Garden Grove

Goodbye GGFD, hello to the OCFA

GARDEN GROVE firefighters in action (Dooley photo).

By Jim Tortolano

After months of debate, conflicting mathematics and anxiety about a voter decision on raising taxes, the Garden Grove City Council finally made a decision on a proposal to move from a municipal fire department to contracting with the Orange County Fire Authority.

The council voted 6-1 Tuesday night – with Councilman Kris Beard casting the lone dissenting vote – to direct the city manager to enter into negotiations with OCFA for a contract to provide fire and paramedic services.

The negotiations are expected to take about two months, and a 120-day transition period would follow, putting the timeline for the dissolution of the 92-year-old Garden Grove Fire Department at April or May 2019.

Members of the local firefighters association broke into applause and cheers when the vote was completed. The GGFA has been urging the city to make the switch to the countywide agency, which has promised to take on all the firefighters and paramedics now in the GGFD.

During the discussion leading up to the vote, Councilman Phat Bui spoke in favor of the change, focusing on the issue of paramedic response time, citing friends of his who had suffered strokes and heart attacks. In a recent analysis, the GGFD reported that it had managed the desirable six-minute response time for paramedic calls only 38 percent of the time.

But Beard was concerned about the loss of local control and the possible financial risks. He argued in favor of the city investing in upgrading the GGFD to OCFA standards. Fire Chief Tom Schultz has submitted a plan to add paramedics and make other changes that he says would allow it to match OCFA’s response times.

“The best way to predict the future is to control it,” said Beard.

Financial estimates varied. A report from a city financial analyst stated that over 10 years, a switch to the OCFA would cost taxpayers an additional $10 million. But the firefighters’ spokesman, Eric Thorson, argued that instead it would cost only about $250,000 to $275,000 extra for that period.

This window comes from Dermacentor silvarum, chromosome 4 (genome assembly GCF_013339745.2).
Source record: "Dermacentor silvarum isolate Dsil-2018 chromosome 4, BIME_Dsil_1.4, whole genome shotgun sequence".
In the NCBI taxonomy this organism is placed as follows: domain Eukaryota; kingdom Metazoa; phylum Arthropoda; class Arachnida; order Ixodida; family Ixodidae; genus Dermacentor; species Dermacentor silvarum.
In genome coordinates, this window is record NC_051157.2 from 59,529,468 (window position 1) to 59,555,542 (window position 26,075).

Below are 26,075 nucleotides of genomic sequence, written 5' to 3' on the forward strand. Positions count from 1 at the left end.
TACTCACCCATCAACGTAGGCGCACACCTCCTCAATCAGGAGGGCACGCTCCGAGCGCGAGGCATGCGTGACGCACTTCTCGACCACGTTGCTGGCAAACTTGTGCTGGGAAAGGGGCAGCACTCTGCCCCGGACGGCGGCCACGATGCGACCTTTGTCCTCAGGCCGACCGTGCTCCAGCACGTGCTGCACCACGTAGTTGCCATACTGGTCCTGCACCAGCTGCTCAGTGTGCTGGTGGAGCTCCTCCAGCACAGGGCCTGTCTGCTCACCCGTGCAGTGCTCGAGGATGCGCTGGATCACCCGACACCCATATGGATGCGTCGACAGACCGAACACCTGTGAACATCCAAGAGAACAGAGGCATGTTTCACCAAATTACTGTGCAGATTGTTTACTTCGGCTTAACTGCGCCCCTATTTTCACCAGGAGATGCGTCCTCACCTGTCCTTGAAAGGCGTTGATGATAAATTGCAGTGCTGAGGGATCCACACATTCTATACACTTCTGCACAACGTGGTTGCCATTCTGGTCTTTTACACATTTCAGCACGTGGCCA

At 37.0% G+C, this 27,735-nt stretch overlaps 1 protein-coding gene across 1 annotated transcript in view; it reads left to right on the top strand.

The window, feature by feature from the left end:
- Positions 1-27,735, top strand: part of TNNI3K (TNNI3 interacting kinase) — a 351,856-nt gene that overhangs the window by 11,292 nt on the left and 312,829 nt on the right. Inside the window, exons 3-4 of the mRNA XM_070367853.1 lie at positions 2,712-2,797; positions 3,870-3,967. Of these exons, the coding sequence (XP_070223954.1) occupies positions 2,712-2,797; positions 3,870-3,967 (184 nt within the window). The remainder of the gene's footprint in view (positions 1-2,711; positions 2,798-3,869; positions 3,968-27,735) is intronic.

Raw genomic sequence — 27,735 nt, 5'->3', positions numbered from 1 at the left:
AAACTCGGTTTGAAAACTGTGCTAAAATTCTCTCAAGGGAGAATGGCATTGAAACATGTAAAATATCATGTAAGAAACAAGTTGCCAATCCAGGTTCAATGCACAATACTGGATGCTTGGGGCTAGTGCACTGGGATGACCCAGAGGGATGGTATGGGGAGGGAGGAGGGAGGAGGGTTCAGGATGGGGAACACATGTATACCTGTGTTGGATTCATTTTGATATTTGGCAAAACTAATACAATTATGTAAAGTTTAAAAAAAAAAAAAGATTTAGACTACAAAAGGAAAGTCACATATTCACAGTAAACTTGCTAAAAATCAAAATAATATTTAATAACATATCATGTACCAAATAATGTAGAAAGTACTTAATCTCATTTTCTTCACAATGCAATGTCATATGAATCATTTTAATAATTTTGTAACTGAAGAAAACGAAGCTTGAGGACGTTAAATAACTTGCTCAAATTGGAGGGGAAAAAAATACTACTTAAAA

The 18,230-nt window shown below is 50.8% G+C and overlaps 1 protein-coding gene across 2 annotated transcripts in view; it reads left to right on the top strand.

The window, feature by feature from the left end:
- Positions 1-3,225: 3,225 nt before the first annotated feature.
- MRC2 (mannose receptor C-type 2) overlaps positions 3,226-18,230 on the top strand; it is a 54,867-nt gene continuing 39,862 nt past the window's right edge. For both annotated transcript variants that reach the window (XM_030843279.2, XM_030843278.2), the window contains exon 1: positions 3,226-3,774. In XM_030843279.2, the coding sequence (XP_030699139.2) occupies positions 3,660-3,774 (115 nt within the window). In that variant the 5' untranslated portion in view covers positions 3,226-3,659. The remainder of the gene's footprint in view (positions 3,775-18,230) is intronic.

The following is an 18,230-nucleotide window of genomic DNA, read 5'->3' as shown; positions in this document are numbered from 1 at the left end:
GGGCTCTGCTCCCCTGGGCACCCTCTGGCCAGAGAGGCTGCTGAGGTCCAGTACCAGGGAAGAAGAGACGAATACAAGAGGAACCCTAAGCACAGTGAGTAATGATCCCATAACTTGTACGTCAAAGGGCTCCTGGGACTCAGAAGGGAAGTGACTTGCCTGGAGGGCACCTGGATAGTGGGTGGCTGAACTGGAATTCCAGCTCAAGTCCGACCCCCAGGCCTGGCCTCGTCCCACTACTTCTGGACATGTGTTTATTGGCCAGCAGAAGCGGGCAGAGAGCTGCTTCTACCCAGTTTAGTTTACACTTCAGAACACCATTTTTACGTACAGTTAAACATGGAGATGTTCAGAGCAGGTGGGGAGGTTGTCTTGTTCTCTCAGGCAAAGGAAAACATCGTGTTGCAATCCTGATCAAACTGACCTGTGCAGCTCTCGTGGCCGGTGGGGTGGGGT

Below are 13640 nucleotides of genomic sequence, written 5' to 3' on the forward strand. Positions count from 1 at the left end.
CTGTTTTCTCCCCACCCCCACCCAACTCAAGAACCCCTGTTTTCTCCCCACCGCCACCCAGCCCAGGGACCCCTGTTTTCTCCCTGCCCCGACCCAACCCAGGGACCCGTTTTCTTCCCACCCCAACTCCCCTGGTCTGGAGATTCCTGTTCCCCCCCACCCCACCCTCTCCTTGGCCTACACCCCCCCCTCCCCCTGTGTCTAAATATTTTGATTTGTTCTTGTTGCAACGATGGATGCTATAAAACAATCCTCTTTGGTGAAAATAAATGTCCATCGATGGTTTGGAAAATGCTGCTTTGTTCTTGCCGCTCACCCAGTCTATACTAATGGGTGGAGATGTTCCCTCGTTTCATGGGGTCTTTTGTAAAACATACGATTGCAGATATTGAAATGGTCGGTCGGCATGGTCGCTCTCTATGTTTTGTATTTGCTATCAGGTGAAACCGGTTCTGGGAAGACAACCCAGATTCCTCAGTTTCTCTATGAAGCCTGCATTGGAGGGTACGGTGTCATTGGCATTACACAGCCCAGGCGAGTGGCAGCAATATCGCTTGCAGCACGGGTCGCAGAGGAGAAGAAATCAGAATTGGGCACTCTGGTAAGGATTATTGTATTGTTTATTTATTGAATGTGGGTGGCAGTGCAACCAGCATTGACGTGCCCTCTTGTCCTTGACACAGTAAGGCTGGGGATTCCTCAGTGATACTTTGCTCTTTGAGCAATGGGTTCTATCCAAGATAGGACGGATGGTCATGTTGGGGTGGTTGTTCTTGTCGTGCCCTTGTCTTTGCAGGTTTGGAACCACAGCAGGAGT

He urged the council to make a decision “tonight,” claiming that “the fire department is falling apart.”

Mayor Steve Jones had the last word. He listed three issues at hand: quality of service, cost and nostalgia for a public agency whose roots go back to the Roaring Twenties with a volunteer firefighting force.

“I’ve heard from very few people about the nostalgia,” he said. “Things have changed. We’re a big city now. The nostalgia ship has already sailed.”

He pronounced the OCFA “a class act,” adding “the future of firefighting is a regional approach.” As for cost, he said “it’s basically a wash,” contradicting the city financial analysis.

Also on Tuesday night, the city council voted 6-0 – with Bui abstaining – in favor of an ordinance to begin implementation of the 1-cent sales tax approved by Garden Grove voters on Nov. 6. Collection of the new tax will begin on April 1, 2019.

 

13 replies »

  1. The regional approach was debated years ago when money and power won over efficiency and service. This was going to happen eventually. Too bad it took so long, created bad feelings along the way.

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    • Means they get abolished. Just as the rest of the city staff, metronet dispatch, and north net training facility will suffer because of selfish wants for money.

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    • CERT while affiliated is not a fire based entity. You all are civilians and it’s not that hard to change things and affiliate with the new fire authority (which will still comprise of much of the same firefighters). The sky is not falling.